TBCT: I read your commentary the way I read it and I fully expected you would clarify. As for who is uninsured I don't doubt thet you have talked to many who are not single in their 20's - my point is the problem nneds to be quantified in order to be solved; in MA, Romney had MIT quantifiy the problem and offer up a solution that I beleive is probably appropraite for CT but without a full quantification I can only guess about the outcome - CT gueeses about the outcome of legislation alll the time without doing any analyses; that practice needs to stop. And I didn't even mention the various free clinics - stationary and mobile - around the state. One college freshman anecdotally talked about how she used it to get her pre-enrollment vaccinations instead of having to mess around with an appointment at her family doctor.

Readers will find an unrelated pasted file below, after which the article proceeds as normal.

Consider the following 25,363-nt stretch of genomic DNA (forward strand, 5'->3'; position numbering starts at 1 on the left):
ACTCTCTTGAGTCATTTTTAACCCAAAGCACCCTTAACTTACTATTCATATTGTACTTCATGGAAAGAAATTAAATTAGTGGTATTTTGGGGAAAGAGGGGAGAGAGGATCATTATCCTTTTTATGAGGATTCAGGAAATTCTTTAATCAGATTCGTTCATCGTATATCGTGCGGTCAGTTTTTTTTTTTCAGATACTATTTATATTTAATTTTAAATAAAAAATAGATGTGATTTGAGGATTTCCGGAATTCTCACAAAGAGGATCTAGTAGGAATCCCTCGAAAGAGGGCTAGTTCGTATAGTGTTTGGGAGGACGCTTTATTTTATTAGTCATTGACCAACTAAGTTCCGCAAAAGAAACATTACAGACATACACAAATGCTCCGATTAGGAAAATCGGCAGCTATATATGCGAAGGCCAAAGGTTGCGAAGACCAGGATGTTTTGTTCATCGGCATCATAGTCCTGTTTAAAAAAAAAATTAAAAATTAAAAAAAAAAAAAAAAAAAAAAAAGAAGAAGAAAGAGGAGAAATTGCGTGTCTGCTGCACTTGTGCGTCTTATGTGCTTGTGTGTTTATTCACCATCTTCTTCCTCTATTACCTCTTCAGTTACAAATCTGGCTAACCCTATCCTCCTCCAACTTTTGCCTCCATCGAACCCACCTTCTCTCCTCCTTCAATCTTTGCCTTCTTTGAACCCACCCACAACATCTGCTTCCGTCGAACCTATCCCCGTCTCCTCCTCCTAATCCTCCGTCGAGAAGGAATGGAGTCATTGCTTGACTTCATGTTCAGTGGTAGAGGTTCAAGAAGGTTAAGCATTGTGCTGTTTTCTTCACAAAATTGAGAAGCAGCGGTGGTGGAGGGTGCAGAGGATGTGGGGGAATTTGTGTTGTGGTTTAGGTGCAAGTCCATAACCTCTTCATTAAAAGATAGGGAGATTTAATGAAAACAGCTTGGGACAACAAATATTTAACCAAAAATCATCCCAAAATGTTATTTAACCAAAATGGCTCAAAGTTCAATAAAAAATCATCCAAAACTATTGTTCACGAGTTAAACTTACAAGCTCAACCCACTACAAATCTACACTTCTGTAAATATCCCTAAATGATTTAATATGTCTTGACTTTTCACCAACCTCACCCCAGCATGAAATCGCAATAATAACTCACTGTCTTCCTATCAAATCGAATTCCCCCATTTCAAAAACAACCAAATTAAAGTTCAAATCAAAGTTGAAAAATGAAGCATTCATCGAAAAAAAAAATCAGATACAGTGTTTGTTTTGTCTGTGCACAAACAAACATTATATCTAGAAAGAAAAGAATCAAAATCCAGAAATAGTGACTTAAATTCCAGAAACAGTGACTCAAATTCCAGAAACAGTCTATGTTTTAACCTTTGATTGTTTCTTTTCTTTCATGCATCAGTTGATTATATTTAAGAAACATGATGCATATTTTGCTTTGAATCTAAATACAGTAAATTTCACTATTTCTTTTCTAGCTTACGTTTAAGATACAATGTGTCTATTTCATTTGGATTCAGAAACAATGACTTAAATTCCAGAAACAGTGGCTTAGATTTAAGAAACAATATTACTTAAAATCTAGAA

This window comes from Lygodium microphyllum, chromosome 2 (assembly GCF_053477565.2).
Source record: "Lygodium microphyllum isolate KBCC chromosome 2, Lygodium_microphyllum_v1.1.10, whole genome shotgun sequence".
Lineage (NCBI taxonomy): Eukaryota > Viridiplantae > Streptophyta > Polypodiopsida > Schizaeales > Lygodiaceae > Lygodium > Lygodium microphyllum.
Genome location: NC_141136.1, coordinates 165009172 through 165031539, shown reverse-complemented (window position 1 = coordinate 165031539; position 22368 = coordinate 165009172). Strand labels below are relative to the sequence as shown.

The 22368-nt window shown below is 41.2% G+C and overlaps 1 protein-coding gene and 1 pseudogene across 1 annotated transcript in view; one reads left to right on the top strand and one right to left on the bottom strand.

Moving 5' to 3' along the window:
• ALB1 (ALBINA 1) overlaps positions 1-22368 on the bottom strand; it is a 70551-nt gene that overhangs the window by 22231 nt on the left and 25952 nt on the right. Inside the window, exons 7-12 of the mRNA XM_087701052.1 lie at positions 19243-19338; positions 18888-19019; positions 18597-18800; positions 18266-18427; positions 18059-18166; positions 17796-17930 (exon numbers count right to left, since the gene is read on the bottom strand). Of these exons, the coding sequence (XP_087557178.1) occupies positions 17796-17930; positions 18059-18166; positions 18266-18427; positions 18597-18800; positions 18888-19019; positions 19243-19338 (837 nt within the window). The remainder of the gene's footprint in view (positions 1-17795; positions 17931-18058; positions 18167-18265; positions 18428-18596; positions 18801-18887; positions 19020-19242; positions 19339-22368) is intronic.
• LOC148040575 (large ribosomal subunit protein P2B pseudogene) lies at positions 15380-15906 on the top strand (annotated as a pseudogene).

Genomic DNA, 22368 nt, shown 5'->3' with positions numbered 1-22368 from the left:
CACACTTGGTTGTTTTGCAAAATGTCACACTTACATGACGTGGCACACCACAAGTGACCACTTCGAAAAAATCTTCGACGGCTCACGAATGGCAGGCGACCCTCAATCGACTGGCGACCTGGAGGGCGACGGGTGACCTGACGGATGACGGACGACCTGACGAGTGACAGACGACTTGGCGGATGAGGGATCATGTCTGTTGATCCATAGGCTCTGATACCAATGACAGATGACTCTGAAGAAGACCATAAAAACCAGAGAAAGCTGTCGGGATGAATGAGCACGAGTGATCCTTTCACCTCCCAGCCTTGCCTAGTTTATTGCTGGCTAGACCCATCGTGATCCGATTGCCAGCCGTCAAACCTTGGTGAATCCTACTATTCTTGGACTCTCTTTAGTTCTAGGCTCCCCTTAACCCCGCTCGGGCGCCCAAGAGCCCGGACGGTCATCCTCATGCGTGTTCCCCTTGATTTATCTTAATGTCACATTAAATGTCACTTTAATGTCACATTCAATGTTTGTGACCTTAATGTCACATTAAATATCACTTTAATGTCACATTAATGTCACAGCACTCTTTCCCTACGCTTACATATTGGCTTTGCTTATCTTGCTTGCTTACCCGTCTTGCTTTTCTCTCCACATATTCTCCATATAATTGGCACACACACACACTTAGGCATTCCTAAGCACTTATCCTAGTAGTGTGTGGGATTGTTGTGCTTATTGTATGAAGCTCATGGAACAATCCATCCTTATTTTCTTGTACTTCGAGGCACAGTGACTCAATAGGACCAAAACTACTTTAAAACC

bluecoat said...

Mr. Oliviera: your statement:We have over 300,000 people living in our state without healthcare coverage relying on emergency rooms for their primary care is simply not supported by the facts. I imagine you cut and paste it from some sensationalist somewhere though bolstered by the recent politically motivated report out of OCHA on emergency room utilization. The 300,000 number is certainly correct, or close enough, but the suggestion that all 300,000 rely on the emergency room for primary care is hogwash. I thought lawyers had to base their statements on reality and not mythology - but then you are speaking as a CT GOP politician aren't you? It's really time for the GOP to stop fronting for the doctor unions and deal with the real problems not the fabricated ones. I suggest you do your own research instead of relying on Lou DeLuca who has done nothing to improve the lot of the GOP in the state Senate.

bluecoat said...